Why is CSS such a painful tool?

Published: Monday, April 23rd 2007

Looking at the title above you'd be expecting to see a rant covering the lines of CSS is rubbish, it doesn't work properly and why can't we go back to the days of nested tables and lots of little shim images.

I love CSS though, I love the fact that I don't need an editor to edit code any more [trying to do complex layouts in the past it was mandatory to use Dreamweaver to get any degree of speed], I adore that my code is more or less semantically correct and that it searches well. Being a techie and advising people on hosting I also love the fact that all that bandwidth isn't being wasted on buffer code in HTML to do trivial layouts that isn't then cached.

We all know CSS has it's quirks, particularly in IE but the one thing that gets on my goat more than anything else with CSS is that it is a layout language developed by a bunch of people that aren't programmers or designers. They are wannabe web typographists who happen to have the time to come up with and enhance a spec that the rest of us are then forced to use.

This gripe raises its head with me every once in a while but really badly today. This is because we're developing a site that is really thematic in terms of look and feel and the various sections really have their own colour coding. The overall behaviour is the same from one section to another in order to maintain consistency but things like backgrounds, titles and link colours shift to the new pallette.

The really painful thing with this is the inevitable rehashing of styles down the page - particularly if it is a really stylised design with a lot of lines in it etc.

You find yourself constantly typing the same border: 1px solid #123456 or color: #abcdef over and over again. Then when you are in a new section all these items have to be re-instantiated.

What I would give for some variables - say something like this:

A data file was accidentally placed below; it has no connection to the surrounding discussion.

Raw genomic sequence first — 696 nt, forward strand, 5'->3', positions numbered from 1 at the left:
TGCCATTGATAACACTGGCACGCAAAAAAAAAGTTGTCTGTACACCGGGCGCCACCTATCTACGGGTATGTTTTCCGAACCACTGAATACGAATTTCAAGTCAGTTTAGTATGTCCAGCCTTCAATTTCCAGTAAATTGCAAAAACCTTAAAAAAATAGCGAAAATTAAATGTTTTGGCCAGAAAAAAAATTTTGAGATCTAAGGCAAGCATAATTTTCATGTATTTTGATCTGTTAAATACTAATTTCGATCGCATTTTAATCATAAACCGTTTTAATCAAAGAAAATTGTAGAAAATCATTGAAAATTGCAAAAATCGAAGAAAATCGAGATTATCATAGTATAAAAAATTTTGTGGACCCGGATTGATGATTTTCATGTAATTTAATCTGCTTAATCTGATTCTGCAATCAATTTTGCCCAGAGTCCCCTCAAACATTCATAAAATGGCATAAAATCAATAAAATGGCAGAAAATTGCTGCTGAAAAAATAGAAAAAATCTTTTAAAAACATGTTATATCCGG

$red = #ff0000;
$blue = #0000ff;

$borderstyle = 1px solid $blue;
$linkstyle = $red;

Then in my CSS I could generate a selector and then apply the relevant style variable. I wouldn't even need any conditional logic to be happy just a quick and dirty token replacement function to make it work.

Admittedly I could set this up by just making a CSS file a PHP file instead and returning text/css instead of text/html etc but what happens if I'm using ASP or I have to do something that is just quick and dirty HTML for a couple of pages... or what about the performance hit if my site is serving up 1000 page views a minute [or more]. As a CSS advocate I tell people that it is faster to dish pages with CSS as it is cached, but then this method will kill most caching strategies.

We're now at the point where even if this was something that was deemed as being useful by the W3C powers that be we won't see it incorporated until at least the CSS 3.0 spec - which should be coming to a web browser near you some time about 2011/12 and probably won't have wide support until about 2015 - if NASA have their way they'll almost have landed a man on the moon again by then!

So please, W3C - we are in this mire because of a lack of consulation of developers who are implementing the standards you set out. Perhaps getting a development edition of a browser that incorporates these standards at an early stage so they can be played with would be a good direction of resources for the next phase of growth...

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"Why is CSS such a painful tool?"
Published on
Monday, April 23rd 2007
css W3C development standards
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